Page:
A Roswell businessman was sentenced to a year and a half in federal prison for conspiring to sell precision cutting equipment to Iran in violation of a U.S. trade embargo.
Mark Mason Alexander, 53, also known as Musa Mahmood Ahmed, was found guilty in September of conspiring with two Iranian businessmen to sell the equipment between October 2006 and June 2008.
The U.S. has imposed a series of restrictions and economic sanctions against Iran since 1979, following the country’s seizure of the U.S. Embassy in Tehran and U.S. citizens as hostages. The Iran Sanctions Act authorizes sanctions on businesses or individuals engaging in commercial transactions in Iran.
“The trade embargo against the Islamic Republic of Iran is not limited to those who specifically seek to supply the country with military items or with items for use in its nuclear weapon proliferation program,” U.S. Attorney Sally Quillian Yates said in reaction to Alexander’s sentencing on Monday. “Rather, businesses and individuals who engage in commercial transactions with businesses and individuals in the Islamic Republic of Iran are cautioned that they are still subject to prosecution under existing sanctions.”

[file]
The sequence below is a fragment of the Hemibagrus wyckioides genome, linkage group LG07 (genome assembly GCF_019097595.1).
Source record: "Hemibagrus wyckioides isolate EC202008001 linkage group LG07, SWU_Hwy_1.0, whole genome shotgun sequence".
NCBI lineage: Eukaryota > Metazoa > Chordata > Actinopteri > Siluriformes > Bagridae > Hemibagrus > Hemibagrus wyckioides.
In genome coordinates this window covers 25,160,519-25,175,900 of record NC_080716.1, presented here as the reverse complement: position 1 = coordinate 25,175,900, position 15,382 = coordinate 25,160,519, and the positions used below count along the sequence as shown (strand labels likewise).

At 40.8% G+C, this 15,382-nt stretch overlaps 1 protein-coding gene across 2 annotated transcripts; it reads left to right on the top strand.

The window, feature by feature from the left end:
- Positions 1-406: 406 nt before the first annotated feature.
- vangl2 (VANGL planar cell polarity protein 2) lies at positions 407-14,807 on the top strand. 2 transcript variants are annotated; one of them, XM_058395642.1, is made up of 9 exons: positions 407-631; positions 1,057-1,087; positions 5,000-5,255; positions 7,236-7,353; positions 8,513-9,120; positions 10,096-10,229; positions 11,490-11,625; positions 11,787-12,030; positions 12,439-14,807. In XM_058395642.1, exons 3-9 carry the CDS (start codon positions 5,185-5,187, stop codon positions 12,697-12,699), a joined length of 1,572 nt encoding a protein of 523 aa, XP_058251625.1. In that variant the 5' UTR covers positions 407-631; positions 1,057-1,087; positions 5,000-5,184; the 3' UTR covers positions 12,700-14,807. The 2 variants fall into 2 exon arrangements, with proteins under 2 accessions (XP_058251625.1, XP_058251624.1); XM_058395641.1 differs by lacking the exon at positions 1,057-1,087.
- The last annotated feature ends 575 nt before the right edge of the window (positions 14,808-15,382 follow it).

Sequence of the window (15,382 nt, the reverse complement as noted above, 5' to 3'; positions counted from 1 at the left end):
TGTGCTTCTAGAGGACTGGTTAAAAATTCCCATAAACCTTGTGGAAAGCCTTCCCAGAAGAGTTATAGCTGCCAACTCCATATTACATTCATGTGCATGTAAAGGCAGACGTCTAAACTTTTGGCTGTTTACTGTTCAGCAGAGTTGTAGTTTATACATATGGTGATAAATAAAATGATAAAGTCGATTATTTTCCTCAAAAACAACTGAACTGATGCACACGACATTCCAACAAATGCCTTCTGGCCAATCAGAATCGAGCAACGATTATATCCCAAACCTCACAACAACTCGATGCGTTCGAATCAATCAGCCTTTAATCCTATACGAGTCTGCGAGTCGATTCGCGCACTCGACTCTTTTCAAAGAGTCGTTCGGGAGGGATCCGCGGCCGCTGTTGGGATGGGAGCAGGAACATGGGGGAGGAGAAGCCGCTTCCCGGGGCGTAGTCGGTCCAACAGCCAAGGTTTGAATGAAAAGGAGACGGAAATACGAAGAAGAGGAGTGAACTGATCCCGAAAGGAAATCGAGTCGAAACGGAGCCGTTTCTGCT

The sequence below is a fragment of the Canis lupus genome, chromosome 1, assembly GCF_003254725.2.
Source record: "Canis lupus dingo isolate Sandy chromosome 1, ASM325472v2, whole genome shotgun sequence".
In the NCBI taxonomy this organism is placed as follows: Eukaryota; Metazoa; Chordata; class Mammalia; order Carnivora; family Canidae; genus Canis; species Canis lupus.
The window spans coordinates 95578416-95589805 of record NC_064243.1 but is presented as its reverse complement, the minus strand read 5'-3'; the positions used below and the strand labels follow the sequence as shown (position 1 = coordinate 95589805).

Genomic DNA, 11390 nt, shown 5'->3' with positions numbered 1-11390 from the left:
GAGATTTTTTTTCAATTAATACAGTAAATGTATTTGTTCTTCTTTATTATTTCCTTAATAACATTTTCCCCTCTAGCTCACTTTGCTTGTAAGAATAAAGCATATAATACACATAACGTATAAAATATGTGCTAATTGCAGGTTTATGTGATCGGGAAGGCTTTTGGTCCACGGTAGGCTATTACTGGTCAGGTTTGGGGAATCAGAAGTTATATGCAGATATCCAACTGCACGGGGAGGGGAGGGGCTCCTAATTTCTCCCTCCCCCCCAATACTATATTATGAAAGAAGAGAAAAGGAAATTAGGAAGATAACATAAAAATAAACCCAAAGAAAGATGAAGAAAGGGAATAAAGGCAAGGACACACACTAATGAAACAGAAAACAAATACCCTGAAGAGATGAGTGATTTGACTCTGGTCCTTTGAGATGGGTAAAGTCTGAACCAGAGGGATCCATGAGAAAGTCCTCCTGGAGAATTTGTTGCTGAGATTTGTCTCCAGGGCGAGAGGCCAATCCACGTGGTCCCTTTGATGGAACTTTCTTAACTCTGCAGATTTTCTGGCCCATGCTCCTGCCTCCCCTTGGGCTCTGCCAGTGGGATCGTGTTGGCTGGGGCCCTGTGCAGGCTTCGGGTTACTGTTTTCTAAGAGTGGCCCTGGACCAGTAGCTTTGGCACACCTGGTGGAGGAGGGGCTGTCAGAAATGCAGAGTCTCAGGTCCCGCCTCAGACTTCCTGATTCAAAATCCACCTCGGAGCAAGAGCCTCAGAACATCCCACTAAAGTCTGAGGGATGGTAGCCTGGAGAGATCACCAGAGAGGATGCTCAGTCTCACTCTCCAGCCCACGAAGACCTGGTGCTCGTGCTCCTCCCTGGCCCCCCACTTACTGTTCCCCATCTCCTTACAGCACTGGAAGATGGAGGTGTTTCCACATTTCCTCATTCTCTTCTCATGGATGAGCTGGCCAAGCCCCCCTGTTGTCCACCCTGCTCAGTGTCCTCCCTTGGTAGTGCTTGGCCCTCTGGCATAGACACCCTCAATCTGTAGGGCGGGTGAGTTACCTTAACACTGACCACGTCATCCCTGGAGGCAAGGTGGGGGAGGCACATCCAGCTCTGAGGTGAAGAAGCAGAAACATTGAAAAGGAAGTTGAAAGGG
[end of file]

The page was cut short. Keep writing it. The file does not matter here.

Prosecutors said Alexander helped orchestrate the sale of water-jet cutting systems from Dalton-based manufacturer Hydrajet Technology, a company he partly owned. The equipment is used for precision cutting of aluminum, glass, granite, steel and other materials.
The machines were distributed in the Middle East by another company Alexander partly owned and led as chief executive officer, Hydrajet Mena, which was based in the United Arab Emirates.
Prosecutors said Alexander negotiated the sale of two machines to Iranian companies in 2007. He also sent employees to help install and train Iranian workers on the equipment, prosecutors said.